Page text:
We have yet to see what they’ll do with his character in Season Four, but they’ve promised to dig into the ghosts of his past, the things that have made him cold, and closed. They gave us a view of their end goal when they created The Abominable Bride, which textually is all about the ways in which Sherlock’s ignored, devalued and dismissed the feelings, contributions, capabilities of the extraordinary women who surround him, and John’s as well, sometimes; and subtextually is about his inability to show emotion, not to be vulnerable and tender; his claim that it’s a choice, a self-improvement and the reality that it’s a wound and a flaw that needs healing. This is a deep subversion of the hard-edged hero trope. This is turning it inside out and upside down; he becomes who he’s meant to be not by being above everyone, but by learning how much he needs them.

And that’s why I also believe that none of the romantic set-up between Sherlock and John was meant as a joke. What they’re writing is, again, a subversion of queerbaiting, no-homo bromance shows. Any moment that the audience could take as a joke (John’s jealousy of Irene and Janine, Sherlock’s jealousy of Mary and Sholto; John being confronted with his feelings at Battersea, Sherlock being faced with his on the dance floor at the wedding) isn’t funny to the characters. A good look at their faces shows it’s perfectly serious to them–and heartbreaking. And as the “jokes” get more and more serious and the relationship between John and Sherlock becomes more deep, more tender, more romantic and self-sacrificing, the casual audience becomes more and more uncomfortable because it isn’t funny any more. Some of them start to fall in love with John and Sherlock’s love; start to see it. Others leave the reviews we’ve all read about how “this isn’t like Sherlock”–“Why does it look like they’re about to kiss?”

Because they are. Gatiss and Andrew Scott are gay; Benedict’s portrayed gay characters multiple times with sensitivity and depth. Martin’s played a gay man before and kissed men onscreen. Moffat’s written two detective couples before, one explicitly a Holmes/Watson pair, who are queer and in love. They wouldn’t bait an audience. They wouldn’t make love between their leads a joke; they’d make it a mystery, a revelation, a tale within the tale. They promised terror and romance and adventure this coming season. “The story of two men and their frankly ridiculous adventures” is what the audience came for, but the bigger story Sherlock promised at the wedding is approaching its climax now.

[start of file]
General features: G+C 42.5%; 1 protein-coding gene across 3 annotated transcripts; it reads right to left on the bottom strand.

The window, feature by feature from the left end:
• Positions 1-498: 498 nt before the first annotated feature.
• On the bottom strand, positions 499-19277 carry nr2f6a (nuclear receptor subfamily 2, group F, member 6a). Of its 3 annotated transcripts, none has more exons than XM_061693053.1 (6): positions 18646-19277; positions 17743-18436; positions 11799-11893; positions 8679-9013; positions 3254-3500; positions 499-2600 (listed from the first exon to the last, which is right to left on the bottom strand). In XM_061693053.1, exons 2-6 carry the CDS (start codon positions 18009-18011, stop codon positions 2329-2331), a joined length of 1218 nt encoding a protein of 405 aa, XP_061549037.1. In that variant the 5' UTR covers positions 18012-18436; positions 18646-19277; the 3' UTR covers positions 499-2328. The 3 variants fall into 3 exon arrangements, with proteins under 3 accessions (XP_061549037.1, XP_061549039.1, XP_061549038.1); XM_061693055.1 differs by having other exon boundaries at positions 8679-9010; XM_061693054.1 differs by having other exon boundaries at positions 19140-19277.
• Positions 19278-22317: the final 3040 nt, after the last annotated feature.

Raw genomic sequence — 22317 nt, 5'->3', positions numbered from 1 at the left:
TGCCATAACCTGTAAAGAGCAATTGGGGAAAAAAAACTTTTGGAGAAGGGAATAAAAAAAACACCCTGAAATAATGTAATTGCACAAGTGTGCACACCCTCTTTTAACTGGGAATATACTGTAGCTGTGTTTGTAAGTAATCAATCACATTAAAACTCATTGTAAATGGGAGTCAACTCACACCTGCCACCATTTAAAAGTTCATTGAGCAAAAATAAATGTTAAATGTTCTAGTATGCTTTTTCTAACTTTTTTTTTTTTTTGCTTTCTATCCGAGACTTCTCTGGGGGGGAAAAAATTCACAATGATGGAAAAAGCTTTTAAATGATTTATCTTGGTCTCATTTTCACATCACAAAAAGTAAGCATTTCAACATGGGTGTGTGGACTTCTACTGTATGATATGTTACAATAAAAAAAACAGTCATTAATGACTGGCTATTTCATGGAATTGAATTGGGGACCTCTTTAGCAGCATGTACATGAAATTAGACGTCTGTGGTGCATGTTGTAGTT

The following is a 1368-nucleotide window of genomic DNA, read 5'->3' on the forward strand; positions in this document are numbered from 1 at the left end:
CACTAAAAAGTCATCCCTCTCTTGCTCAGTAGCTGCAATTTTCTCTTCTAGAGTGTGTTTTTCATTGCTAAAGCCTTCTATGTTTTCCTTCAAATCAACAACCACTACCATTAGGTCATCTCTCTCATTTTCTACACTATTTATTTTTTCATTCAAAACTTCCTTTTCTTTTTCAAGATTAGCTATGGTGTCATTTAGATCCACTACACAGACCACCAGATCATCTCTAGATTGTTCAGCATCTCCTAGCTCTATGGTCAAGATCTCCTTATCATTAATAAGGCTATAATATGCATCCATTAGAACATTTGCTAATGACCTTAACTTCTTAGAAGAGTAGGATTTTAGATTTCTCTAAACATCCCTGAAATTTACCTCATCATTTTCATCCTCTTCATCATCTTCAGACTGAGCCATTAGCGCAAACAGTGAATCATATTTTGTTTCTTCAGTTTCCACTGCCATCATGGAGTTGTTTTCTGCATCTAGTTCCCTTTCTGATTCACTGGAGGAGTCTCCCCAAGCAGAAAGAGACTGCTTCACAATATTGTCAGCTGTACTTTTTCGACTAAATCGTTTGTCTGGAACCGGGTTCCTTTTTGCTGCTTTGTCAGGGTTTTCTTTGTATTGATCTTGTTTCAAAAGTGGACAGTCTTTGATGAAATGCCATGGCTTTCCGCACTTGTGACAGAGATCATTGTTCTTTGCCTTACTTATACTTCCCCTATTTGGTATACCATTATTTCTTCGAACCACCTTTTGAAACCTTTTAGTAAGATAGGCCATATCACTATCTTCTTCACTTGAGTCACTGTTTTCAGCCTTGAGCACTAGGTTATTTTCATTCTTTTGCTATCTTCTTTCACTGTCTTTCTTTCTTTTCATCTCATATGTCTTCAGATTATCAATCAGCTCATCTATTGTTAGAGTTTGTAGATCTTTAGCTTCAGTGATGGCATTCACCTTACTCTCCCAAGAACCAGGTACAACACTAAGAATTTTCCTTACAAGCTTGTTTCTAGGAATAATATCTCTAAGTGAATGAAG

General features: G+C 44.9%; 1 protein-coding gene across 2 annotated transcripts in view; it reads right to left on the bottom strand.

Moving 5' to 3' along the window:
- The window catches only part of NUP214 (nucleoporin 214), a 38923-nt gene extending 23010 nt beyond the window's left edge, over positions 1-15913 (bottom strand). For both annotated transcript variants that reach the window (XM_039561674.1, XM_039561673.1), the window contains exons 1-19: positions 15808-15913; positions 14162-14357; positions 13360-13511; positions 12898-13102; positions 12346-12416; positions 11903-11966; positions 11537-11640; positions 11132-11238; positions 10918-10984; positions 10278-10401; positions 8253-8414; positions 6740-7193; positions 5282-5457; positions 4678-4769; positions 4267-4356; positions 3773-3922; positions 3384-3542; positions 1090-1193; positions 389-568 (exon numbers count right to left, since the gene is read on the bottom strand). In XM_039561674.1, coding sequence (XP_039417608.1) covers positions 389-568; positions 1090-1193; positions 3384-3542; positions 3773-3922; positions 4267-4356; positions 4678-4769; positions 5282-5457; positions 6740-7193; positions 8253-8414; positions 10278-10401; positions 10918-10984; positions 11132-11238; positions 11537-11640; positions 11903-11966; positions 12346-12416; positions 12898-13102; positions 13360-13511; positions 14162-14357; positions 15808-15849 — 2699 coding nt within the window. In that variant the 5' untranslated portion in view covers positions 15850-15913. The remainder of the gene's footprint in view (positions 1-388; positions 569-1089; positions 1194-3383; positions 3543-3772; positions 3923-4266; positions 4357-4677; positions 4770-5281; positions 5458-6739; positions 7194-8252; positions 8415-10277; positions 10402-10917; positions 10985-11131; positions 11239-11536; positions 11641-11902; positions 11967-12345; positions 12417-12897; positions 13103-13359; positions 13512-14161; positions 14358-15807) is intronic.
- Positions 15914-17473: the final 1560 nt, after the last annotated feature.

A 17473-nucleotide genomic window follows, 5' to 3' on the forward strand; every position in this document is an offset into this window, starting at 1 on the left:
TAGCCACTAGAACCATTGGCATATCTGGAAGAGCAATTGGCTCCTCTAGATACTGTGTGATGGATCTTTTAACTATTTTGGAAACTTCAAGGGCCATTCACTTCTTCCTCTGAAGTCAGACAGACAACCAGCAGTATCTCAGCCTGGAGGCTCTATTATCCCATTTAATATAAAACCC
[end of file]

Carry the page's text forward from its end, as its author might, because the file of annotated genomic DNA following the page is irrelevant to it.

Characterdevelopment

1x01 “A Study In Pink”

Greg Lestrade: “Sherlock Holmes is a great man, and I think one day, if we’re very, very lucky, he might even be a good one.”

4x03 “The Final Problem”

Someone: “Sherlock Holmes is a great man.”
Greg: “…He is a good one.”

2

I tried to tell the story about bbc!Sherlock in four illustrations, and each should be considered its own chapter.

ch1/ Redbeard /”Initially, he wanted to be a pirate. ”

ch2/ Mycroft /”Caring is not an advantage.”

ch3/ Lestrade /”Sherlock Holmes is a great man, And I think one day, If we’re very very lucky, he might even be a good one.”

ch4/ John /”You. It’s always you.”

——————————————

There are too many inspirations in my head! lol Maybe this is the last one in 2015, I can take a rest for temporary and prepare my final exam. LOL

And waiting for the special out.(It’s January 8th!!!! We should wait for eight days more in Taiwan.)

"If I wanted poetry I'd read John's emails to his girlfriends"

You guys.

John is going to write letters to Sherlock. They are going to be fluffy and heartwarming and sappy. John is going to be the romantic, attentive lover he truly wants to be. Once John knows Sherlock desires that kind of attention, he’ll never stop proving his love.

John Watson will be a great boyfriend.

And Sherlock Holmes will be a very lucky man.